There was no association between infection with HLGR enterococci and sex or length of hospital stay. No increase in HLGR enterococcal infection was found in patients over 60 years old, but a significant number of patients with a sensitive strain were young babies. No one age group appeared to be linked to an increased risk of acquiring resistant enterococci. There was a strong association found between sensitiveenterococcal infection and admission to the special care baby unit, but no HLGR enterococcus was isolated from a child on the special care baby unit.
An association was detected between HLGR enterococcal infection and the presence of a urinary catheter but not with the presence of intravascular catheters. There was a marked association between HLGR enterococcal infection and previous antibiotic therapy. Most patients with HLGR infection had previous antibiotic treatment. In patients who had not received antibiotics the infection was usually due to sensitive enterococcus. Use of five or more antibiotics and treatment for 14 days or more were both associated with HLGR enterococcal infection. HLGR enterococcal infection was more frequently found with prior cephalosporin therapy but not with penicillin or gentamicin. The cephalosporins used, with one exception, were second or third generation.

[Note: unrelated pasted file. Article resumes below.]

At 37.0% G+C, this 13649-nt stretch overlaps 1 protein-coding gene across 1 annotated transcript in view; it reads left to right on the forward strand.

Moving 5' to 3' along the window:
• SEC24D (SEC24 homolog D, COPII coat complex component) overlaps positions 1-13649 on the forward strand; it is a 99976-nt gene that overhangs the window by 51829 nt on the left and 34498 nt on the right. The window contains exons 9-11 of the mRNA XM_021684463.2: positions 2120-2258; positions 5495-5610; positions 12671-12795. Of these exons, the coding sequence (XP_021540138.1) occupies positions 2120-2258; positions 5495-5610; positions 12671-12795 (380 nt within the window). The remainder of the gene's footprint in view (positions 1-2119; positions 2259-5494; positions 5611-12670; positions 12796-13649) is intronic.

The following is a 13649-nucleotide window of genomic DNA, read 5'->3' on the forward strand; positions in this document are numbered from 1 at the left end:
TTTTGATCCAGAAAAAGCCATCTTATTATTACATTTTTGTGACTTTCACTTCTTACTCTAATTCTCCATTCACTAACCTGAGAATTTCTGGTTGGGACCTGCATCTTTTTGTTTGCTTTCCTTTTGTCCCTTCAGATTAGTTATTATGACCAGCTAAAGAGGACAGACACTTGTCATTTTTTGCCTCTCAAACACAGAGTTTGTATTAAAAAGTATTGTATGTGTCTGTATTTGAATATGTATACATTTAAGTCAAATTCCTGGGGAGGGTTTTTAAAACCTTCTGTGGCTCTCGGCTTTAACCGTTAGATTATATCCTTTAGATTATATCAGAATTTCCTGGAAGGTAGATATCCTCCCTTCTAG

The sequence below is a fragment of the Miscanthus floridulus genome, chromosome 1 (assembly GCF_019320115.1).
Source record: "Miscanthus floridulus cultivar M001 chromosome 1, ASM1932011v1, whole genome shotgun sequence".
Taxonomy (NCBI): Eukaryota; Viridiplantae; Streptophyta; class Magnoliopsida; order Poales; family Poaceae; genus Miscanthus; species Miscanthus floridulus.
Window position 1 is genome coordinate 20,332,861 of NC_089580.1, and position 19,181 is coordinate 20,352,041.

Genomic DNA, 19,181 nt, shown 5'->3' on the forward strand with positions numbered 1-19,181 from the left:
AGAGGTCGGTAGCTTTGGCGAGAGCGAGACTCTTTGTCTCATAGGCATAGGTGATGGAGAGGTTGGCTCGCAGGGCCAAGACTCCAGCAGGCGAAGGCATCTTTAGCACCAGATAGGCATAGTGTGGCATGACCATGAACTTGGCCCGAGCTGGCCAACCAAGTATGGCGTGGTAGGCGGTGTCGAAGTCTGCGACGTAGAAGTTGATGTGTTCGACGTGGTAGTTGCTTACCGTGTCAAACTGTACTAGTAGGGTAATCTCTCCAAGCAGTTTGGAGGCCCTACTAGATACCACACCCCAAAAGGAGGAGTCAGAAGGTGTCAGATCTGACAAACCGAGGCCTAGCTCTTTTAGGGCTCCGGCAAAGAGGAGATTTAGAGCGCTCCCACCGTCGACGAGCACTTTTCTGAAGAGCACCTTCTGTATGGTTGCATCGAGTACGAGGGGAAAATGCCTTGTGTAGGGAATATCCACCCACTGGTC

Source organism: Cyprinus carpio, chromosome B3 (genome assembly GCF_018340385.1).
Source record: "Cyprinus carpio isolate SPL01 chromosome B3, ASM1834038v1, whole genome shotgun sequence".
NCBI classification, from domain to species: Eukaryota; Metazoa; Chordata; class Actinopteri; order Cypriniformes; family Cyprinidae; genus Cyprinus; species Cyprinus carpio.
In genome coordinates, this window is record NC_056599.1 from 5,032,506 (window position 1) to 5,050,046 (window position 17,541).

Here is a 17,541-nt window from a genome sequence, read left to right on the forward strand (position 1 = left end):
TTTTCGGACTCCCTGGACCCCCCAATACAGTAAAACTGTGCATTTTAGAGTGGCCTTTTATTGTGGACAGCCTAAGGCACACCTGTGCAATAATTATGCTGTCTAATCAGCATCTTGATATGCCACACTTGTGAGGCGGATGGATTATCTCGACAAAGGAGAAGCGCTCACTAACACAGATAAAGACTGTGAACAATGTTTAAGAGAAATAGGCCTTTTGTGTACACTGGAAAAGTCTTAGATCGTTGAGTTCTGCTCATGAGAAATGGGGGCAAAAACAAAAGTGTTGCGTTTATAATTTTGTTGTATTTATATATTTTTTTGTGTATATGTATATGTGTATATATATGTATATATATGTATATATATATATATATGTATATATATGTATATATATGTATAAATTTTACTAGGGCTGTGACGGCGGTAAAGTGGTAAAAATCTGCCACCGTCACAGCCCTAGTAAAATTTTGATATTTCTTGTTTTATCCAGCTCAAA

Table 2 gives a summary of clinical details and the suspected source of sepsis. Bacteraemia was mostly associated with sepsis of the gastrointestinal or biliary tract, although line and urinary sources were noted in some cases.
Table 3 gives the full set of known antibiotic sensitivities. Of 28 gentamicin-sensitive isolates, seven were resistant to ampicillin (three E faecalis, threeE faecium, one not speciated). Out of 17 gentamicin-resistant isolates, three were resistant to ampicillin (one each of E faecalis, andE faecium and one not speciated).
HLGR enterococci can cause difficulties in selecting appropriate therapy when clinical infection is present. The most important example is the loss of synergy between the aminoglycoside and penicillin,6 which presents problems in treating endocarditis. As HLGR enterococci become more common, serious infections such as endocarditis and osteomyelitis caused by them cannot be treated satisfactorily.7-9 Consequently, there is a need to limit the spread of these organisms by appropriate control of infection procedures.